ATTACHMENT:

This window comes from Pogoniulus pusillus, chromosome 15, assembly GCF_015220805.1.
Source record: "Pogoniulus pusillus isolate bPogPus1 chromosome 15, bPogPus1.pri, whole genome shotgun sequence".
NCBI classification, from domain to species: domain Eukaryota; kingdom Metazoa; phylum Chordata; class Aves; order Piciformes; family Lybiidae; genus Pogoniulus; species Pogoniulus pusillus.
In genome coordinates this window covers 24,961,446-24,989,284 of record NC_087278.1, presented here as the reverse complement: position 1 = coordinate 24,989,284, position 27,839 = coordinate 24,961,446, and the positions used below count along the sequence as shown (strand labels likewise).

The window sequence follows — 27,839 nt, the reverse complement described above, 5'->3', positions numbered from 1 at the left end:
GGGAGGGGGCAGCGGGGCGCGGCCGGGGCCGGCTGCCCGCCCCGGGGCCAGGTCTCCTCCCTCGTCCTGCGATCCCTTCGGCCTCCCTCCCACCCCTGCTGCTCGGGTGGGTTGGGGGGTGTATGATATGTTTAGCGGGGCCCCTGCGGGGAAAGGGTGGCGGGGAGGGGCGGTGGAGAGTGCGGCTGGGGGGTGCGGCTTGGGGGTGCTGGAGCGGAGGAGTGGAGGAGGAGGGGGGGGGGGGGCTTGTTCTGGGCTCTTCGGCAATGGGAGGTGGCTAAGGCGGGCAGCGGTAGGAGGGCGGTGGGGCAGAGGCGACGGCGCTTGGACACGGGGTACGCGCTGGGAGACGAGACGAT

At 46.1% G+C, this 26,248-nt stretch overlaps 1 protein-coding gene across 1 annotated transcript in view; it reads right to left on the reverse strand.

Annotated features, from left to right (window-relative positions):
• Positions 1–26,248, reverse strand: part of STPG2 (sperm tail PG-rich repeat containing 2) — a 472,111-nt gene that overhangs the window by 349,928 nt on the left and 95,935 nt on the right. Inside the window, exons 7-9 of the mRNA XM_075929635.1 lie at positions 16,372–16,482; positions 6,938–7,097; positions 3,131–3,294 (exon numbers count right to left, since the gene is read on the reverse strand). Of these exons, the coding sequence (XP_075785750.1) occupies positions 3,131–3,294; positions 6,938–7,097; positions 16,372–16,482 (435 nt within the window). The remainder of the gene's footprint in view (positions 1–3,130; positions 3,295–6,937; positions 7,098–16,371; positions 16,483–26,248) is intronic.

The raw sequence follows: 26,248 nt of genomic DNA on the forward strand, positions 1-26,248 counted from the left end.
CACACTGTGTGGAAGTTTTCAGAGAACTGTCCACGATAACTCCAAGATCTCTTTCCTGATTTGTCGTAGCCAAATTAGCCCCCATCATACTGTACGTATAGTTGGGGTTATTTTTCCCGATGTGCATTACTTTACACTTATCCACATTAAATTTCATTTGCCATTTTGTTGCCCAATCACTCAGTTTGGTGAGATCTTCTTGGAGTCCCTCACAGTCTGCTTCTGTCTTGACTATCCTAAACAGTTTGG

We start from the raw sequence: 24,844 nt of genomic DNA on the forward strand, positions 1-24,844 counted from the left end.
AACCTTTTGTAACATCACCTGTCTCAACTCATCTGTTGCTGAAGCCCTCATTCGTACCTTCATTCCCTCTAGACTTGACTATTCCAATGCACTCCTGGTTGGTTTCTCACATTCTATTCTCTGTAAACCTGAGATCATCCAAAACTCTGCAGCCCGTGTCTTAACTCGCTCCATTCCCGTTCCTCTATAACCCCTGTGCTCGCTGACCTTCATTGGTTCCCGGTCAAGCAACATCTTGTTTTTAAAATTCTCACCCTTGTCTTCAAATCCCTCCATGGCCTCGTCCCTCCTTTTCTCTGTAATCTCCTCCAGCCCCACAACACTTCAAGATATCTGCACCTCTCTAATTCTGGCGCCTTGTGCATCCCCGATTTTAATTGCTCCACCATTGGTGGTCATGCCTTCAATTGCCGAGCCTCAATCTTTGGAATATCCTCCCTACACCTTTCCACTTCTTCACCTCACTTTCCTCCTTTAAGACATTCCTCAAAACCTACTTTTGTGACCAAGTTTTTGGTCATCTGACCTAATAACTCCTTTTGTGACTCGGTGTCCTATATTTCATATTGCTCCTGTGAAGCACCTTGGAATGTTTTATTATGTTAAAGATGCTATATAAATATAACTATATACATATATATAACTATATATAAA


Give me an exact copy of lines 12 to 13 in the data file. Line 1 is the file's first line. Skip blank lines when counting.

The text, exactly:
We start from the raw sequence: 24,844 nt of genomic DNA on the forward strand, positions 1-24,844 counted from the left end.
AACCTTTTGTAACATCACCTGTCTCAACTCATCTGTTGCTGAAGCCCTCATTCGTACCTTCATTCCCTCTAGACTTGACTATTCCAATGCACTCCTGGTTGGTTTCTCACATTCTATTCTCTGTAAACCTGAGATCATCCAAAACTCTGCAGCCCGTGTCTTAACTCGCTCCATTCCCGTTCCTCTATAACCCCTGTGCTCGCTGACCTTCATTGGTTCCCGGTCAAGCAACATCTTGTTTTTAAAATTCTCACCCTTGTCTTCAAATCCCTCCATGGCCTCGTCCCTCCTTTTCTCTGTAATCTCCTCCAGCCCCACAACACTTCAAGATATCTGCACCTCTCTAATTCTGGCGCCTTGTGCATCCCCGATTTTAATTGCTCCACCATTGGTGGTCATGCCTTCAATTGCCGAGCCTCAATCTTTGGAATATCCTCCCTACACCTTTCCACTTCTTCACCTCACTTTCCTCCTTTAAGACATTCCTCAAAACCTACTTTTGTGACCAAGTTTTTGGTCATCTGACCTAATAACTCCTTTTGTGACTCGGTGTCCTATATTTCATATTGCTCCTGTGAAGCACCTTGGAATGTTTTATTATGTTAAAGATGCTATATAAATATAACTATATACATATATATAACTATATATAAA